Discovering Roman Roads


The roads : List of roads>Via Appia>Historical notes


The via Appia was built in several instalments between 312 BC and 191 BC to connect Rome to Brindisi, following the advancement of the Roman conquests in southern Italy.

After the defeat of Lautulae (315 BC) near Terracina, which resulted in the defection of Capua during the second Samnitic War (326-304 BC), censor Appius Claudius decided the building of a new road to reach Capua, fast and easy to defend, in the place of the old via Latina, winding and exposed to military attacks.


The first part was built in 312 BC. It started in Rome in Porta Capena inside the Servian walls (near Circo Massimo) and ended in Formia.

The second part was built in 307 BC up to Capua, which thus could be reached in 132 mp (milia passuum). 1 m(ilia) p (assus) = 1482 m

In 268 BC, after Pirrus defeat (275 BC), the road was prolonged of 32 mp up to Benevento and then through Venosa and Taranto it reached Brindisi in 191 BC, after the Roman conquest of Messapia and Salento.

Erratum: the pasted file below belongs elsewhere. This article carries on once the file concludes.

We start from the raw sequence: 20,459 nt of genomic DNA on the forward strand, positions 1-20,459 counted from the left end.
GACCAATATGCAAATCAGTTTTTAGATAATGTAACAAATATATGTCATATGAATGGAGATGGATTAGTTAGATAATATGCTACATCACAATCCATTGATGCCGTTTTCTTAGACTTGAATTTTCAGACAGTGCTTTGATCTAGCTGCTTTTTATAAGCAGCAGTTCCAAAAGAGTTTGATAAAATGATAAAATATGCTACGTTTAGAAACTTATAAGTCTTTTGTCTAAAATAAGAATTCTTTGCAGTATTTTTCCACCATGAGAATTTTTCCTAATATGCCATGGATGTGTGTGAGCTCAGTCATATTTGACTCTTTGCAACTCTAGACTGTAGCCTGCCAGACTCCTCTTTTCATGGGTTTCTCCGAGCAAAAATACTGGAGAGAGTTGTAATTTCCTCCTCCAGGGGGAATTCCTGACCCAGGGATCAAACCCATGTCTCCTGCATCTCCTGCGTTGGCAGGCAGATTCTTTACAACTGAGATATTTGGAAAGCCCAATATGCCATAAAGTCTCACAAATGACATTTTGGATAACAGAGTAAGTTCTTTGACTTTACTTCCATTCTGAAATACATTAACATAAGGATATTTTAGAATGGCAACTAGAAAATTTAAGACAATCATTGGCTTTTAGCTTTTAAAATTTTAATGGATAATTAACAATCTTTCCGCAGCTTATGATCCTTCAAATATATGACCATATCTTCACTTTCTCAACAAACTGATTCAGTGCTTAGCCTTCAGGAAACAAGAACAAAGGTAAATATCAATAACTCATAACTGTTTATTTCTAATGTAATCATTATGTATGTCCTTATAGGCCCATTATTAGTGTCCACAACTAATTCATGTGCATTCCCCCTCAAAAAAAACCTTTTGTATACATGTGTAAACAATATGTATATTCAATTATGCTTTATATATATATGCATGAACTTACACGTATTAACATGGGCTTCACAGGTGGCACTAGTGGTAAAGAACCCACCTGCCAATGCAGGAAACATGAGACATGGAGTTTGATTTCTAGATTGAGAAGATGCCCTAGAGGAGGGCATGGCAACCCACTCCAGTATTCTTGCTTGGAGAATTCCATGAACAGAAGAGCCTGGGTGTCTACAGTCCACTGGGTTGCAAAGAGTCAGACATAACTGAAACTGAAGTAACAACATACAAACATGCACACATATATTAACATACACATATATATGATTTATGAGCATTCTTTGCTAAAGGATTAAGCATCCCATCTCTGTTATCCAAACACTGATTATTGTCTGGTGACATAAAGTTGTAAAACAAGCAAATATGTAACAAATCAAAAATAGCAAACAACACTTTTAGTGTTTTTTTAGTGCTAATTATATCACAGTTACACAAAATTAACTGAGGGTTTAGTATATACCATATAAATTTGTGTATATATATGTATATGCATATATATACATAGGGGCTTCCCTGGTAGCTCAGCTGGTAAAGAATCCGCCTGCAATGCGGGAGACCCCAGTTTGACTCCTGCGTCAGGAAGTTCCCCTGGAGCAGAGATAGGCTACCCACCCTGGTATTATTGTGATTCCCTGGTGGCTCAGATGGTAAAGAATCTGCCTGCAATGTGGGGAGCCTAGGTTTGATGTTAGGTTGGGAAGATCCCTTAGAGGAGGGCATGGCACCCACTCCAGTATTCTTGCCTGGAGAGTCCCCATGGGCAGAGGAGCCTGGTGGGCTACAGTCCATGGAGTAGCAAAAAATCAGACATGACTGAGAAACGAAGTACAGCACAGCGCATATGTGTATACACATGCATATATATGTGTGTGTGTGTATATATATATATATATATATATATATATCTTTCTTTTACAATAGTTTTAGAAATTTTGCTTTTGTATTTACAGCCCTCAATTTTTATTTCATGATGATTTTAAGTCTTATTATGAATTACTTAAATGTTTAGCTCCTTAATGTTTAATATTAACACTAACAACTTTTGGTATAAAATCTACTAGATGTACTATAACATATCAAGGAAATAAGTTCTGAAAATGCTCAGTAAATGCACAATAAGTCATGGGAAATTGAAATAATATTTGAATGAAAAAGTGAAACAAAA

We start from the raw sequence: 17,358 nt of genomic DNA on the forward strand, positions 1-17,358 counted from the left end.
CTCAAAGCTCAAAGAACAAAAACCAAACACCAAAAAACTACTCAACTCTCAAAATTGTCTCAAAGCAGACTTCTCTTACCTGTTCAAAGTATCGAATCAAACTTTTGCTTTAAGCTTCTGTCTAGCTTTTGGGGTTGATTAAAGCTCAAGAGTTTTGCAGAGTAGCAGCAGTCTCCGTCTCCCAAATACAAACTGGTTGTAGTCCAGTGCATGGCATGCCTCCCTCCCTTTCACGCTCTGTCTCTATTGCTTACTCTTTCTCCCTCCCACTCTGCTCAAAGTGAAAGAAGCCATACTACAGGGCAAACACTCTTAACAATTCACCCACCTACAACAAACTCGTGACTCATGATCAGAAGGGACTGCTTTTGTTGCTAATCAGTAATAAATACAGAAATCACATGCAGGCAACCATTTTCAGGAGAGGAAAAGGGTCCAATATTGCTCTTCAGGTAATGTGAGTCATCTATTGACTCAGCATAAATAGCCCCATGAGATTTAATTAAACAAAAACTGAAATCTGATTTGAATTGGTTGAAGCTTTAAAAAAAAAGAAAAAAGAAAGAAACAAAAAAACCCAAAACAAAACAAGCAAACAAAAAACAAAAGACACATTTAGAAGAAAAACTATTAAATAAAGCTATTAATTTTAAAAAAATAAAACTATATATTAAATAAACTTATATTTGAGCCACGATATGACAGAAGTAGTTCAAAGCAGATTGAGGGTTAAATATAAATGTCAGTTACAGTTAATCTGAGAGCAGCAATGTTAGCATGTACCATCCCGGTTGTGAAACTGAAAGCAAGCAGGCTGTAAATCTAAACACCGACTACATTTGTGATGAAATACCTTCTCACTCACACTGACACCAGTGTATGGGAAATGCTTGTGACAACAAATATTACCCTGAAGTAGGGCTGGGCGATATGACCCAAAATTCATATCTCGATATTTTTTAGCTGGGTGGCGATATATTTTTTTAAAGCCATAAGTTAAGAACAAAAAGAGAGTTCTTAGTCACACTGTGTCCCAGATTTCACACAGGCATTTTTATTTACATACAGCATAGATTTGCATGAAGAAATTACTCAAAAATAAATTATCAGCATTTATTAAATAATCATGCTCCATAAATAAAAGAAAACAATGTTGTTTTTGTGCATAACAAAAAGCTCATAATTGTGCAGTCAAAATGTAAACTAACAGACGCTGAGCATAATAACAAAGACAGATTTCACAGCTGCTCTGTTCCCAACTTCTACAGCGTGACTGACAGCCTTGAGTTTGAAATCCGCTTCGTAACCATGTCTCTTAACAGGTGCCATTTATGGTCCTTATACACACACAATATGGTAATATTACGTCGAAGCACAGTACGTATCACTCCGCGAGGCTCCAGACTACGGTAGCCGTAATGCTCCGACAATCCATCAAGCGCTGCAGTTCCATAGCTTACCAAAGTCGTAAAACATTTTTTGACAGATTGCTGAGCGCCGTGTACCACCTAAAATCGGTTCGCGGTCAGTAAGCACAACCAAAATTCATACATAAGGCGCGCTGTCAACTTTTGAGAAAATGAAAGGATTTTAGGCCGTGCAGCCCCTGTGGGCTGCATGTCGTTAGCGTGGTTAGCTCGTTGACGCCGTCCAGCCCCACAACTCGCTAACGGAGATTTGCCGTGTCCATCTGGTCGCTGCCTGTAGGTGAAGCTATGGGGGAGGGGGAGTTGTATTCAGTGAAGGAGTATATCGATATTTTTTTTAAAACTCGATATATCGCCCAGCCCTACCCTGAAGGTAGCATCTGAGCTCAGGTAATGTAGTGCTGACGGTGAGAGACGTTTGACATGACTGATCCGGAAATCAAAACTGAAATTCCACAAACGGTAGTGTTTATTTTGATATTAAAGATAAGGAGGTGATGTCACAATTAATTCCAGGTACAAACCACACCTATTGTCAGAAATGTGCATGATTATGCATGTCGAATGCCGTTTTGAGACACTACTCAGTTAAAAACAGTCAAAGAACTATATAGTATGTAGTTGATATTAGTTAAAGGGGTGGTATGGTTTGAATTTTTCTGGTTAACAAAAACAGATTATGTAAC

Thus the road measured a total of 365 mp equal to 540 km.

Only in 109 AC (after four centuries), emperor Trajan created an alternative road from Benevento to Brindisi, the via Appia Traiana with an easier track, modernizing older itineraries built in 221 BC by consuls Minucius Rufus and Lepidus (via Minucia) and by pretor Gellius (via Gellia) in the first century BC, thus obtaining a 28 mp reduction (see l10-Lugli), equal to one day journey.

The via Appia executive project was carried out with new concepts and innovative works, which substantially changed the way to conceive the building of a road, such as:

- the building of long straight stretches (24 km from Rome to Genzano, 59   km   from Genzano to Feronia Sanctuary and others at Minturno and in the   Ager Falernus), which implied the building of bridges, viaducts and   embankments to overcome natural obstacles;

- the crossing of towns was discontinued;

- the use of systems of drains to overcome the swamps.

The via Appia, which was originally paved with gravel, was later paved with large basaltic stones up to Capua (191 BC). The measures of the road, which would become standard for the other consular roads, were 14 Roman foot (4,15 m) for the gauge, allowing the simultaneous transit of two carriages, and 11 foot (3,25 m) for each side walk, for a total of more than 10 m wide.